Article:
Wimbledon Woe as Nadal and Osaka Withdraw from the Tournament

Tennis Racket on Grass CourtAfter a hiatus in 2020, Wimbledon officials could not wait to get the tournament up and running this year.

But their plans for an SW19 for the ages have been dealt a double blow with the news that Rafael Nadal and Naomi Osaka have both opted out of playing on the grass courts of the All England Club.

It’s a terrible frustration for tournament officials, who also had to explain away the technical problems that saw those attempting to buy tickets on Thursday face long queues and then be unable to complete their transaction.

With just two weeks between the French Open and the start of Wimbledon – a shorter gap than ever before – Nadal has taken the choice to withdraw from the event and the subsequent Olympic Games in Tokyo in July and August.

The Spaniard, a two-time Wimbledon champion, has cited the brief recovery period as the main reason for his decision, essentially insinuating that he has chosen the French and US Opens over a tilt at the grass court title.

The 35-year-old has chosen the polar opposite path to Roger Federer, who started out at Roland Garros before withdrawing after the third round in order to protect his troublesome knee for Wimbledon.

Nadal was involved in an epic semi-final loss at the French Open to Novak Djokovic, and that was a defeat that takes significant time to recover from both physically and mentally. That followed a long clay court season which the Spaniard admits has taken its toll.

“They have been two months of great effort, and the decision I take is focused looking at the mid and long term,” he confirmed.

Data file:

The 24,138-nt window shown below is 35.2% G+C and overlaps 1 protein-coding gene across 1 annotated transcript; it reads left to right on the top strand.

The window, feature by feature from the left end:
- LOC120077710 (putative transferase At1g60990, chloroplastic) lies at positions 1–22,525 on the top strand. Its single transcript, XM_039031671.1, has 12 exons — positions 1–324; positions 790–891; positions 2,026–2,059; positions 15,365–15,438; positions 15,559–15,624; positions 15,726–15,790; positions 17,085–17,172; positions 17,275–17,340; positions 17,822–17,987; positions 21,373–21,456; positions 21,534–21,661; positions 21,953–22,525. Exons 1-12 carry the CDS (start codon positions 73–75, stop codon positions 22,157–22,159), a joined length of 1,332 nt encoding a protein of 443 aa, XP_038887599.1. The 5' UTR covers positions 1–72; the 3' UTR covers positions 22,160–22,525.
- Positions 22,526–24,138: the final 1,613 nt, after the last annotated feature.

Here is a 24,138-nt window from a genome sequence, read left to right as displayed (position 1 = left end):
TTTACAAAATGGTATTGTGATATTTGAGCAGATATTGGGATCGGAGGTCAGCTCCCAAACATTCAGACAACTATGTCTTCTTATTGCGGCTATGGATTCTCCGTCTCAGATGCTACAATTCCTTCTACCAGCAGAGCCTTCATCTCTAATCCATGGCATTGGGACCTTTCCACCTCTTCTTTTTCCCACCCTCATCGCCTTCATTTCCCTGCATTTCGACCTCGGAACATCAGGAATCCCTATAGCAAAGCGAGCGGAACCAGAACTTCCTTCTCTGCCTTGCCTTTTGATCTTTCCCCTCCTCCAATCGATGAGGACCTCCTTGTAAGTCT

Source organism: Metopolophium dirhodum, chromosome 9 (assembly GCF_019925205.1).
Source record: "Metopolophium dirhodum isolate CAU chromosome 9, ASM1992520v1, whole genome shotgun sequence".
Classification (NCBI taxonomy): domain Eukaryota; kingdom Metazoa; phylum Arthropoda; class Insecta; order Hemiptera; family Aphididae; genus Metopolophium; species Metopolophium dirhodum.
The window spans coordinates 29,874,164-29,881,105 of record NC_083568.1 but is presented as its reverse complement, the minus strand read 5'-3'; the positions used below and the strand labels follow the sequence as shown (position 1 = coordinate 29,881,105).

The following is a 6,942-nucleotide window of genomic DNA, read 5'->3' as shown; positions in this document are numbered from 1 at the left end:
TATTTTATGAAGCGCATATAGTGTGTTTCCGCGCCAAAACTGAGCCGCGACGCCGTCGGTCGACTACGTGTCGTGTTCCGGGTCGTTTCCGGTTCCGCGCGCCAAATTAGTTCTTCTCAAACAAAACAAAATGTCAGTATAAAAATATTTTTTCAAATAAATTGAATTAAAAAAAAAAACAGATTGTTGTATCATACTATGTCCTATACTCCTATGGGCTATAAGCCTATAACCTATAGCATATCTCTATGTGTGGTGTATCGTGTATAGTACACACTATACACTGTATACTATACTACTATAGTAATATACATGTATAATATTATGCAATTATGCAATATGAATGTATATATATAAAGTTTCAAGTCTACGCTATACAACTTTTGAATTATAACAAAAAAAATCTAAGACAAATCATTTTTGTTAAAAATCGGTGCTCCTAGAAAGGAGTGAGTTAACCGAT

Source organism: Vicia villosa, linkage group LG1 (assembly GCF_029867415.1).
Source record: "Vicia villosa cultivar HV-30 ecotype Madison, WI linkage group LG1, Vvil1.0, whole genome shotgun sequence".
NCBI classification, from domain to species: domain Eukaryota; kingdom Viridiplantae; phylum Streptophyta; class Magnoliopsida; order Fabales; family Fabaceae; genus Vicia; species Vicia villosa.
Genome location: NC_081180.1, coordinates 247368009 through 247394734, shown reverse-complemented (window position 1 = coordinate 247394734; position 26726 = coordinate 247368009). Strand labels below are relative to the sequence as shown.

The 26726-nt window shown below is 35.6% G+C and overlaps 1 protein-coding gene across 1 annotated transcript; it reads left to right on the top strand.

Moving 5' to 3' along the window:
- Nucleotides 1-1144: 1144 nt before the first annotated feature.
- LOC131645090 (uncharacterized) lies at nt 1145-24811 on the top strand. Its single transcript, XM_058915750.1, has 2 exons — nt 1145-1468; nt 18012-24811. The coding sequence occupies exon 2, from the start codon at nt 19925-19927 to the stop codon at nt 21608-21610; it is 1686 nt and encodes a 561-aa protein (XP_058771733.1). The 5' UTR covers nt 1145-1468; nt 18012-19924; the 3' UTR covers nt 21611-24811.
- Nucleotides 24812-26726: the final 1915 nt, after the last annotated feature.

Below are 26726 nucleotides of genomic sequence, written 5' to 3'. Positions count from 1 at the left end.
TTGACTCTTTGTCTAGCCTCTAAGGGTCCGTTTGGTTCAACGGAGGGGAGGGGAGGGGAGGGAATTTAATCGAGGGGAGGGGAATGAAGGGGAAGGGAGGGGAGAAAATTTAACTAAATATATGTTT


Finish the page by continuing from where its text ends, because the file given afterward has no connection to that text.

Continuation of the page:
“The goal is to prolong my career and continue to do what makes me happy.”

It’s not all doom and gloom for the men’s singles at Wimbledon, however, with Andy Murray handed a wildcard. The home favourite looked competitive at Queen’s Club, where he defeated Benoit Paire and gave world number nine Matteo Berrettini a good run for his money.

Osaka Takes a Pass On the Grass Season

Japan Flag

After her much publicised withdrawal from the French Open, the hope was that Naomi Osaka would make her major return at Wimbledon.

She has spoken of her battles with anxiety and mental health, and had refused to participate in any media duties – she was fined more than £10,000 when failing to show at the press conference after winning her opening round match.

Officials at Wimbledon had admitted to contacting Osaka’s team in the hope of opening up some dialogue about that situation, however the Japanese ace has decided not to attempt to add another Grand Slam title to her haul of four and will instead focus on a home return at the Olympics in Tokyo.

Sally Bolton, the chief executive of Wimbledon, confirmed that officials had ‘started a consultation’ with Osaka, but in the end it has come to nothing.